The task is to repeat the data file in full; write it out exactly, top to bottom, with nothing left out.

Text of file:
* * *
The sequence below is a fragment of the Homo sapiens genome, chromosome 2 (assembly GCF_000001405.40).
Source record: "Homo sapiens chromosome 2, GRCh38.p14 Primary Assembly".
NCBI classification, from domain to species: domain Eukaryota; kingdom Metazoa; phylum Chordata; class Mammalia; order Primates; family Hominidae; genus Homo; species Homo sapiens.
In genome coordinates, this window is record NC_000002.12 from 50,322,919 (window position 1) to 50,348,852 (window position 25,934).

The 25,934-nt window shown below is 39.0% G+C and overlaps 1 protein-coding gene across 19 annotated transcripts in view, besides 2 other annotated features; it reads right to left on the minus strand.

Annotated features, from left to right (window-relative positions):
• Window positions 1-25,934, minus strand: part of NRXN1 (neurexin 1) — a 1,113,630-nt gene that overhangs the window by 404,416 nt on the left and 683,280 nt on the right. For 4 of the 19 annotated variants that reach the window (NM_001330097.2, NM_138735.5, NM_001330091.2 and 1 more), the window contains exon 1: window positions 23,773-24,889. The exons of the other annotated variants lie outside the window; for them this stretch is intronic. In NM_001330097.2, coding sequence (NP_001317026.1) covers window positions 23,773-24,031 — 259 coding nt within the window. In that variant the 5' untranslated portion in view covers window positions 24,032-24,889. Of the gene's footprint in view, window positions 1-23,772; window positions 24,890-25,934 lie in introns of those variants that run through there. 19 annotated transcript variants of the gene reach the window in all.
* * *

The sequence below is a fragment of the Homo sapiens genome, chromosome 2 (assembly GCF_000001405.40).
Source record: "Homo sapiens chromosome 2, GRCh38.p14 Primary Assembly".
NCBI classification, from domain to species: domain Eukaryota; kingdom Metazoa; phylum Chordata; class Mammalia; order Primates; family Hominidae; genus Homo; species Homo sapiens.
In genome coordinates, this window is record NC_000002.12 from 50,322,919 (window position 1) to 50,348,852 (window position 25,934).

The 25,934-nt window shown below is 39.0% G+C and overlaps 1 protein-coding gene across 19 annotated transcripts in view, besides 2 other annotated features; it reads right to left on the minus strand.

Annotated features, from left to right (window-relative positions):
• Window positions 1-25,934, minus strand: part of NRXN1 (neurexin 1) — a 1,113,630-nt gene that overhangs the window by 404,416 nt on the left and 683,280 nt on the right. For 4 of the 19 annotated variants that reach the window (NM_001330097.2, NM_138735.5, NM_001330091.2 and 1 more), the window contains exon 1: window positions 23,773-24,889. The exons of the other annotated variants lie outside the window; for them this stretch is intronic. In NM_001330097.2, coding sequence (NP_001317026.1) covers window positions 23,773-24,031 — 259 coding nt within the window. In that variant the 5' untranslated portion in view covers window positions 24,032-24,889. Of the gene's footprint in view, window positions 1-23,772; window positions 24,890-25,934 lie in introns of those variants that run through there. 19 annotated transcript variants of the gene reach the window in all.